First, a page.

Swift Developments is a hand-curated newsletter containing a weekly selection of the best links, videos, tools and tutorials for people interested in designing and developing their own apps using Swift.
Welcome to this weeks issue of Swift Developments and a belated Happy Easter if you were celebrating! For me, it’s been nice to have a few days off with the family but things have been tempered a little by an unexpected HDD failure ? which meant a bunch of time restoring things from backups. On the plus side at least I had backups which have saved me so take my misfortune as a gentle reminder – make sure your backups are in order and you’ve tested them – you never know when disaster will strike! Have a great week this week, enjoy the links, and as ever, let me know what you think.
Nice to see TestFlight receiving some attention this week with what’s reported to be an increase in the testing period from 60 to 90 days, modifications to test groups to support the distribution of different builds to different groups of testers (making A/B testing possible for the first time) along with the ability to distribute multiple versions of the app to the same tester. Should make things a little easier going forwards.
Finding work can be a challenge if you’re just starting out on your freelancing career. In this article, @digitalleaves provides some useful advice on the do’s and don’ts of finding your next gig.
5 Mobile App Analytics Stats You Need to Stop Ignoring
In this article @mkyurkchiev outlines 5 app analytics that you should really think about adding to your tracking metrics. There’s couple in here I hadn’t come across.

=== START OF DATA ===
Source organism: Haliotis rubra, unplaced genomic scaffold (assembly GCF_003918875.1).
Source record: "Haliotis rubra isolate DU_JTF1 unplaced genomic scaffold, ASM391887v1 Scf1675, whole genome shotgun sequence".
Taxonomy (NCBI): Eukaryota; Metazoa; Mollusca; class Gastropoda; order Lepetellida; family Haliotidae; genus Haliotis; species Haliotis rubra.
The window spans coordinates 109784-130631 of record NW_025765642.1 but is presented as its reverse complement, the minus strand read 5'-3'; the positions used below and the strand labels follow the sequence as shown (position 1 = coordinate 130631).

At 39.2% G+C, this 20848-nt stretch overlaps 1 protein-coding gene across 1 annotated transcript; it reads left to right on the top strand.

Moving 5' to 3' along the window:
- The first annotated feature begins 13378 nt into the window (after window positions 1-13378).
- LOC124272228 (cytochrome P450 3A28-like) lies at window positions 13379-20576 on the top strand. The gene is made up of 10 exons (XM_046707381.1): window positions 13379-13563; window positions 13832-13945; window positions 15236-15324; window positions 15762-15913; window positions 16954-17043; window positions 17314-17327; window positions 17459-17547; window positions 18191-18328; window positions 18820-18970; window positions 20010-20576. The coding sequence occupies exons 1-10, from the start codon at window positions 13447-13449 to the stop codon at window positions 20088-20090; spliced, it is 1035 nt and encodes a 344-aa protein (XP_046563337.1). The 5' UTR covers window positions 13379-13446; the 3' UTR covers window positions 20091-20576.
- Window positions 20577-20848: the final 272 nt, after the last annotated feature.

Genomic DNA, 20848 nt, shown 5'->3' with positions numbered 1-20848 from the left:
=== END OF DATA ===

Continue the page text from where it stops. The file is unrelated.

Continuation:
Android for iOS Developers – A Step by Step Guide, First Edition
This book helps iOS developers find their way in the world of Android development. Available in DRM-free PDF, HTML, EPUB, and Kindle formats, to read it on any device, without restrictions. Includes 46 Android Studio projects ready to build and execute – over 8000 lines of Java code in total – as well as a small introduction to Kotlin!
Consistency is a key principle in app design helping with usability of your application and allowing your users to transfer their knowledge and learn your app with the minimum of fuss. So how do we build consistency into our designs? @ainikolov provides some insight and guidance.
With the size of iOS screens trending upwards, app designers have a lot of things to consider when it comes to UI layout and the ergonomic factors involved. One aspect of this is the potential reach of a users thumb, something that the team at @cuberto investigate in this article.
One of the top priorities for the Swift core team right now is the compatibility of Swift across future versions. With this in mind the Swift team has this week published an ABI dashboard to partner the exsting Swift ABI Stability Manifesto, and will be used to track the various tasks and bugs that contribute toward this goal. If you’re interested in this topic, @soffes and @calebd discuss this and more on this weeks Runtime podcast and for me, make some good points about whether ABI stability should really be the current priority.
Dependency injection provides significant benefits for making dependencies explicit and for facilitating testing but as classes grow and the number of dependencies increases, things can get increasingly messy. @merowing_ provides a nice way to simplify this problem using protocol composition.
With almost all iOS apps containing some sort of networking capability, securing those communications should be a high priority in any app implementation. In this article, @NSDestr0yer looks at some of the techniques involved including ATS, certificate and public key pinning and data validation.
SpriteKit – No Magic Required
@allonsykraken breaks out the fairy outfit to talk all things SpriteKit boiling things down to three of the core topics you’ll need to understand – the game loop, collision detection and overall game architecture.
Unlike in Objective-C, in Swift, we have to write our mock objects manually. In this talk, @qcoding brings some of his testing wisdom to the problem looking at how to make our mock objects more powerful and in turn make our test code more expressive. Great talk.